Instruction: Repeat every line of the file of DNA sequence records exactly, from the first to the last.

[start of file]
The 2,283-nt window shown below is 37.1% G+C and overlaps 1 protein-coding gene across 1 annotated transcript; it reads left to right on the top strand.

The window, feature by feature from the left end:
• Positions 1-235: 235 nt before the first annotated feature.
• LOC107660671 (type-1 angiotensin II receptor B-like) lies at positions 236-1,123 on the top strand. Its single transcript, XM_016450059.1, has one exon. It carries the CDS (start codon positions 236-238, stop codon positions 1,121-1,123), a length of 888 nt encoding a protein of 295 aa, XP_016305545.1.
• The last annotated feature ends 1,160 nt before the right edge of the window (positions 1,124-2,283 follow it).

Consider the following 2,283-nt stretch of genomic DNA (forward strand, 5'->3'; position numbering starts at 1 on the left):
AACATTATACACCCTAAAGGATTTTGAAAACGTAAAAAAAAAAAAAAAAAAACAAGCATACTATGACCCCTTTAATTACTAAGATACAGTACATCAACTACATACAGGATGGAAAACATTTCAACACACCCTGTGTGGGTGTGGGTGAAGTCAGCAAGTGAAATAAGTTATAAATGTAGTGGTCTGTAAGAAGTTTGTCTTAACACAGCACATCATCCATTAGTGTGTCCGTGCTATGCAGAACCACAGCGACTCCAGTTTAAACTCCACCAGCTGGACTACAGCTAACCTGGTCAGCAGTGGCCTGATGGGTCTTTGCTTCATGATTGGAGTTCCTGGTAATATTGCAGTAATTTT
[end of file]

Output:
The 2,283-nt window shown below is 37.1% G+C and overlaps 1 protein-coding gene across 1 annotated transcript; it reads left to right on the top strand.

The window, feature by feature from the left end:
• Positions 1-235: 235 nt before the first annotated feature.
• LOC107660671 (type-1 angiotensin II receptor B-like) lies at positions 236-1,123 on the top strand. Its single transcript, XM_016450059.1, has one exon. It carries the CDS (start codon positions 236-238, stop codon positions 1,121-1,123), a length of 888 nt encoding a protein of 295 aa, XP_016305545.1.
• The last annotated feature ends 1,160 nt before the right edge of the window (positions 1,124-2,283 follow it).

Consider the following 2,283-nt stretch of genomic DNA (forward strand, 5'->3'; position numbering starts at 1 on the left):
AACATTATACACCCTAAAGGATTTTGAAAACGTAAAAAAAAAAAAAAAAAAACAAGCATACTATGACCCCTTTAATTACTAAGATACAGTACATCAACTACATACAGGATGGAAAACATTTCAACACACCCTGTGTGGGTGTGGGTGAAGTCAGCAAGTGAAATAAGTTATAAATGTAGTGGTCTGTAAGAAGTTTGTCTTAACACAGCACATCATCCATTAGTGTGTCCGTGCTATGCAGAACCACAGCGACTCCAGTTTAAACTCCACCAGCTGGACTACAGCTAACCTGGTCAGCAGTGGCCTGATGGGTCTTTGCTTCATGATTGGAGTTCCTGGTAATATTGCAGTAATTTT